But Jones has been left in the shade by Cosgrove. We’re getting used to the minister’s “I’m gonna run dodgy real estate agents out of town” Bush-isms but things reached a new level this week when the MP for Waimakariri pulled the old “If I’m too tough then too bad” line out of the hat.
“National Party leader John Key has admitted that reform of the sector is needed but he opposes the (Real Estate Agents Bill) because he doesn’t like my tough guy approach,” said Cosgrove with a straight face. Shrugging off what was left of his self-effacement, Cosgrove went on: “If protecting consumers from getting ripped off and supporting honest real estate agents is being tough, then I am guilty as charged.”
Good grief. It’s Cosgrove versus Key at the OK Corral.
I have praised Cosgrove in the past for his tough line in an industry which needs reform, but his ego seems to now be taking over. There are times when you have to talk tough, and times when you need to work constructively and a good Minister knows when to deploy both.
Cosgrove made a couple of other quite extraordinary claims during the week, too. First, he said real estate agents had met top Fairfax executives in an attempt to heavy them into writing nicer things about the industry, and threatened to pull advertising if they didn’t agree.
Then he said National had stitched up a secret deal with the institute to overturn the Real Estate Agents Bill if it got into government. He even hinted the institute was funding part of National’s election campaign.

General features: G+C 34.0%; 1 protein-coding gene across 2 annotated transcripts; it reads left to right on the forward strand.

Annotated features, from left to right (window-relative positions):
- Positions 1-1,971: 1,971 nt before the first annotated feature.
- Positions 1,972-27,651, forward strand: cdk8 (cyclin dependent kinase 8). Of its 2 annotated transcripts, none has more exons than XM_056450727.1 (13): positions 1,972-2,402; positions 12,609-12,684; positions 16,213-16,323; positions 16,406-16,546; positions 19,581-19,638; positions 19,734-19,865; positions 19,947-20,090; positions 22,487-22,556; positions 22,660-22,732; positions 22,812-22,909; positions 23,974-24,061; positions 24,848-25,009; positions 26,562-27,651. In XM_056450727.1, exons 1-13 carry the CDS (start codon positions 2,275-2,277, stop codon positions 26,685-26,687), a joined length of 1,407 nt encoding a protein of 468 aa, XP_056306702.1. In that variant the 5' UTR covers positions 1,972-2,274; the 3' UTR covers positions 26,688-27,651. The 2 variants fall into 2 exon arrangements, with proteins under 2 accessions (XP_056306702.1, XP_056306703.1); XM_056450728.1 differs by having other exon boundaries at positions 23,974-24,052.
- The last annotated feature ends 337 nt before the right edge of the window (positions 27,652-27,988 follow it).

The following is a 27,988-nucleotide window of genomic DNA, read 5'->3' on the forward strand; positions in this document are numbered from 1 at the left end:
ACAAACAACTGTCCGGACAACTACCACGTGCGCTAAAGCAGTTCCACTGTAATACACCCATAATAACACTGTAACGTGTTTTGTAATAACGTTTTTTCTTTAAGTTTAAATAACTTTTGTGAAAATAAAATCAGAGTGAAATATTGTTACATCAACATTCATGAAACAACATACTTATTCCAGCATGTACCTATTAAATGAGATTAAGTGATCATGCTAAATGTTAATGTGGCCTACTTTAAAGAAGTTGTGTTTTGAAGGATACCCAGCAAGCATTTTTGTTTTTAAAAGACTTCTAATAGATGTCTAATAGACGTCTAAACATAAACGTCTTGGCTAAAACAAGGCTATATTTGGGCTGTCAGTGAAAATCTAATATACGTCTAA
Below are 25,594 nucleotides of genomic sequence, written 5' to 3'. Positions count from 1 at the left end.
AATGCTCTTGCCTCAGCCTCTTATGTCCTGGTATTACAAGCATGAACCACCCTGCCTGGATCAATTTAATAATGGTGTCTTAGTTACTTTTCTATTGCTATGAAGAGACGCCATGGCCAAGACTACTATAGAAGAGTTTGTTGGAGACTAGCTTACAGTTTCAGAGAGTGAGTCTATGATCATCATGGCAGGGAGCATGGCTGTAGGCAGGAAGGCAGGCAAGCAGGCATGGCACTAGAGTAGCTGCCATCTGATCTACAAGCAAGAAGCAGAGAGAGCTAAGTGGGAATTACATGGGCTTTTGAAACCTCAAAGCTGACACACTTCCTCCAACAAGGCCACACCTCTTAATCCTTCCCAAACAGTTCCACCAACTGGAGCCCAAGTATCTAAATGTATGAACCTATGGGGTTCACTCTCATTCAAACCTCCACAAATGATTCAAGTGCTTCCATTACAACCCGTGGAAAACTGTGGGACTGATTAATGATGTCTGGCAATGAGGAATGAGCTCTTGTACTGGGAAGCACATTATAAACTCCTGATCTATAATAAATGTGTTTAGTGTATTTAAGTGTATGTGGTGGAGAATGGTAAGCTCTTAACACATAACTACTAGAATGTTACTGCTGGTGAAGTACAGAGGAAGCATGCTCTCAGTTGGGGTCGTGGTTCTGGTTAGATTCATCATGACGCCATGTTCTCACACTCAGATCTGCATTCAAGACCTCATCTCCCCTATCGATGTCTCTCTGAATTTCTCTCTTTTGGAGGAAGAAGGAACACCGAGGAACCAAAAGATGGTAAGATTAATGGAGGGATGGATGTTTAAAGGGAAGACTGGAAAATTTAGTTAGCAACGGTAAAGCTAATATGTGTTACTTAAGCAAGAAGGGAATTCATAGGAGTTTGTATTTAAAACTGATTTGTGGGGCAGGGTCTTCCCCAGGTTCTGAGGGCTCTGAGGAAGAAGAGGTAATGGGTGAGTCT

He made these claims without any proof, besides the hearsay claim of an anonymous real estate agent-turned-informer, who claimed he’d heard institute president Murray Cleland tell a regional branch meeting in Palmerston North about it.
Hmmn, is that the same anonymous person who told Trevor Mallard about the anonymous American bagman?
And of course National MPs have met with the institute – as have Labour MPs, and indeed MPs from all parties. It’s called lobbying. What Cosgrove is trying to say, however, is that meetings with the Government are fine, but meetings with newspaper executives or the National Party are immediately suspicious.
Having done some lobbying myself (for InternetNZ mainly) one often meets with MPs on select committees outside the formal meetings. It is totally standard practice, and usually invaluable to increasing understanding of the issues. And normally you get a sympathetic hearing but no guarantees, as parties need to undertake their own discussions at Caucus level on how they will ultimately vote.
One of the reasons for Cosgrove’s anger could be the fact that his bill is losing support. NZ First has indicated it has problems with it, National says it won’t vote for it, and neither will United Future or Act.
But he may be the victim of his own moderate success as a politician, too. The tough-guy routine works OK for a while, but at some point change needs to be effected by getting alongside your enemies, not trying to run them out of town all the time.
Cosgrove could probably have kept both National and NZ First onside with a little attitude change on his part, but he doesn’t appear to have cottoned on to this yet. If he wants to become more than just an attack politician, Cosgrove needs some lessons in diplomacy.
I think Clayton would be wise to listen to Mr Espiner. It would be a shame if some needed reforms do not happen, because of the way he manages the Bill.